What to Know
- NBC 7 has been reporting on concerns about the levels of lead in drinking fountains used by local students for years.
- Schools with lead levels above 15 ppb must shut down all drinking fountains and faucets and provide other clean water sources.
- If you have information to share concerning this topic, call us through our tip line at (619) 578-0393.
High levels of lead were found in drinking water on the campus of an elementary school in Mira Mesa and on Friday, parents will get more information from school officials on what's being done to fix the issue.
Principal Tobie Pace sent a letter to students' homes detailing that lead levels higher than the standard set by the school district were found in the drinking water at Hickman Elementary School on Montongo Street. More than 400 children attend the school in grades transitional Kindergarten to 5th grade.
Higher than usual amounts of lead were found in several water fountains and some faucets, according to the San Diego Unified School District.
One water fountain had 5 times the level of lead allowed by the district.
A faucet in a teachers' workroom had almost eight times the acceptable level established by SDUSD, exceeding both district and federal guidelines.
Under the State Water Resources Control Board guidelines, school districts must retest water sources after a positive result of lead in water at levels greater than 15 parts per billion (ppb).
SDUSD has established an action level that is more strict than the state guidelines and requires action taken when lead levels are above 5 parts per billion (ppb).
San Diego Unified School District is publishing test results here.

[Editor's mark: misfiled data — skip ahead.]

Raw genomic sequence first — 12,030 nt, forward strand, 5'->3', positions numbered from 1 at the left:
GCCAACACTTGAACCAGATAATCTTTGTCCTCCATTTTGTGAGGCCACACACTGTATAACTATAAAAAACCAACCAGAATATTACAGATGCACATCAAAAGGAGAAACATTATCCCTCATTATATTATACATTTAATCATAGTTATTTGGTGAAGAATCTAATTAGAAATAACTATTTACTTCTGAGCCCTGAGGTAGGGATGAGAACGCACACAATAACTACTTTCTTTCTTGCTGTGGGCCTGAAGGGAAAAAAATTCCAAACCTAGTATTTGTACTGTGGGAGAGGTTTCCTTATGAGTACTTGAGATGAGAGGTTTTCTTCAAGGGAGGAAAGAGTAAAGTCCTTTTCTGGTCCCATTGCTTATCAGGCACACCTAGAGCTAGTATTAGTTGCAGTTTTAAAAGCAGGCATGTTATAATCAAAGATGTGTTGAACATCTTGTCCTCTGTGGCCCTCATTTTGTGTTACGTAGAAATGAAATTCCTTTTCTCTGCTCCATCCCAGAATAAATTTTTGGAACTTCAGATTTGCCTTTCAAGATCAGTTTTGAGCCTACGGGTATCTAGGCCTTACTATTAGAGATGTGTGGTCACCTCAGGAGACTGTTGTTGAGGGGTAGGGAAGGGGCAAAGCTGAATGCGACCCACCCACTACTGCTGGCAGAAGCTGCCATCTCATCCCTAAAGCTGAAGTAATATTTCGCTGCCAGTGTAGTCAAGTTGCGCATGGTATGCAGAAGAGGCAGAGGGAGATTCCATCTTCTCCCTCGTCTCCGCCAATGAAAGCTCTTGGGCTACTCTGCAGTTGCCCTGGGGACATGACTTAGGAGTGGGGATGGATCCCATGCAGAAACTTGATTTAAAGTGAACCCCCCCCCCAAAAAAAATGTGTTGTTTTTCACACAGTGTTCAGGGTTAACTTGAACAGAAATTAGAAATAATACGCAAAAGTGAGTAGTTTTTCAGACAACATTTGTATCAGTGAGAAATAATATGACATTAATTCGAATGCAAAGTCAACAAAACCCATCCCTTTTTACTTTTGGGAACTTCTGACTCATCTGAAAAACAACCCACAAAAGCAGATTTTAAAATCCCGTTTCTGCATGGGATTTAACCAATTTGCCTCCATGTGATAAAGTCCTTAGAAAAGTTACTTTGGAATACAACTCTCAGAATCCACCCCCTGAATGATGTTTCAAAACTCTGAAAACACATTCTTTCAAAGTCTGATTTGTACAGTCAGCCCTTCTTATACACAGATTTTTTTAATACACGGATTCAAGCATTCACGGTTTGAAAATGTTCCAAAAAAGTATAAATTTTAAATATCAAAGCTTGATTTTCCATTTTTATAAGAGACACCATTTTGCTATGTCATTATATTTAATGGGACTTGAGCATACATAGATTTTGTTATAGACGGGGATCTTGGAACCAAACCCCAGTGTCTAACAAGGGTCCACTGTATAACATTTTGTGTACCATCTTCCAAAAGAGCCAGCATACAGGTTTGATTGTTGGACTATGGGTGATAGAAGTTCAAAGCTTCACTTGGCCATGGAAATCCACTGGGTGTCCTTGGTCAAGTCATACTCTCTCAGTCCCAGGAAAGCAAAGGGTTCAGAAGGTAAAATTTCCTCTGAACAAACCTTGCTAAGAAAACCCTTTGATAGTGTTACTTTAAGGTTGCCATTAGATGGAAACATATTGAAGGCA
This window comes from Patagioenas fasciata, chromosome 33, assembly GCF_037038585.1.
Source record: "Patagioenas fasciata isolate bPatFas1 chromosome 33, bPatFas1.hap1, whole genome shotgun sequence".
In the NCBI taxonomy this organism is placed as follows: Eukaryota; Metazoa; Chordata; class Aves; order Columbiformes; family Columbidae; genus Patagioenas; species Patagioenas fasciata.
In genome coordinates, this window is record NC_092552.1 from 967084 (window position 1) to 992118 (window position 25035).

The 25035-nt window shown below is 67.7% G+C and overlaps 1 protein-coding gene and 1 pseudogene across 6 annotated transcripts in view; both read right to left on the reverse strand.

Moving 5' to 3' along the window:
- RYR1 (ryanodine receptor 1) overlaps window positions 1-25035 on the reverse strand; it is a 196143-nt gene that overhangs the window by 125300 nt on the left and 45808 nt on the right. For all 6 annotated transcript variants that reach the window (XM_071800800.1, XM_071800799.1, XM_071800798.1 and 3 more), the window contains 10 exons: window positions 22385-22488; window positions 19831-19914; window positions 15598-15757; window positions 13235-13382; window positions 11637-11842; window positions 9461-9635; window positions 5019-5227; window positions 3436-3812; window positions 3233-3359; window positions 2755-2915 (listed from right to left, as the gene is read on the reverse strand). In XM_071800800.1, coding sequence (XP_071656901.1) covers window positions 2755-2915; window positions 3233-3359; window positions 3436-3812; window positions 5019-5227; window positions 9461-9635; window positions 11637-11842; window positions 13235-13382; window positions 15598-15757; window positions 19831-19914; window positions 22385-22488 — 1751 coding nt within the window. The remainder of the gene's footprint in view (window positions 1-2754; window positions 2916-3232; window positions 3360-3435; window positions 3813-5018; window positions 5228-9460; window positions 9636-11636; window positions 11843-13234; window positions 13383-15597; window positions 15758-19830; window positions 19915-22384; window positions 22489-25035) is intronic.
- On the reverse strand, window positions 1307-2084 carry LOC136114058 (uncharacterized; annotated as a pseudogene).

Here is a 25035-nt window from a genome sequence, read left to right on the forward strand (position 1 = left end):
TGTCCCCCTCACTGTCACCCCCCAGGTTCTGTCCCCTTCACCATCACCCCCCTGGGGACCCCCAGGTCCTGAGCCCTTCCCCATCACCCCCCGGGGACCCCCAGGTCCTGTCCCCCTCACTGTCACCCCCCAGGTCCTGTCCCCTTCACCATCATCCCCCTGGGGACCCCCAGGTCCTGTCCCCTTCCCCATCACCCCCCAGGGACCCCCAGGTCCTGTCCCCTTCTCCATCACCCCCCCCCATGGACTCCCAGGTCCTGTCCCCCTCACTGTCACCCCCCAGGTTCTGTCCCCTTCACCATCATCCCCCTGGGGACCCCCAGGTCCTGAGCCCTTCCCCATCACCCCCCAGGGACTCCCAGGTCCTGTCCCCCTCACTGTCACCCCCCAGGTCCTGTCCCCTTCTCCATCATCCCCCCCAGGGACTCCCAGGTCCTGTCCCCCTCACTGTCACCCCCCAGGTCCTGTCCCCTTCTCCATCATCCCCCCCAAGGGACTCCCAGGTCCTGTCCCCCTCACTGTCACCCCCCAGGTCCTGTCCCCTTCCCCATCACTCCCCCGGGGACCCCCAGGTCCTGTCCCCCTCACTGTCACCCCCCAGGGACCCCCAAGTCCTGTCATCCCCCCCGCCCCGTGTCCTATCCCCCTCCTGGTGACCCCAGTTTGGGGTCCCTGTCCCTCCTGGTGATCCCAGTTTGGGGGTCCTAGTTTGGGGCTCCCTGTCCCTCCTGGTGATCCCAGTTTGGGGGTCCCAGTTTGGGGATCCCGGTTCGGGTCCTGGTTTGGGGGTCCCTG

The district is providing bottled water to students while repairs are made.
In December, parents of students at Garfield Elementary School were told elevated lead levels were found in four water faucets on the school's campus.
Three drinking fountains tested between 9 to 12 ppb, officials said. A school district spokesperson said the faucets were found inside rarely used classrooms.
Parents at Ocean Beach Elementary were also told about elevated levels of lead found in that school's drinking fountains. Four water sources tested above the district's 5 ppb threshold.
In 2009, California’s health department, OEHHA, set the public health goal for lead in drinking water at 0.2 parts per billion.
The California Public Interest Research Group (CALPIRG) and the American Academy of Pediatrics maintain there is no safe level of lead in drinking water provided to children.
Lead poisoning in children can cause symptoms ranging from headaches and hearing or speech problems to learning and behavioral problems or damage to the brain and nervous system.
The potential for lead contamination in the water supply is greater in buildings built before 1986, according to health, water and city experts.
There are 447 schools across San Diego County built before 1986.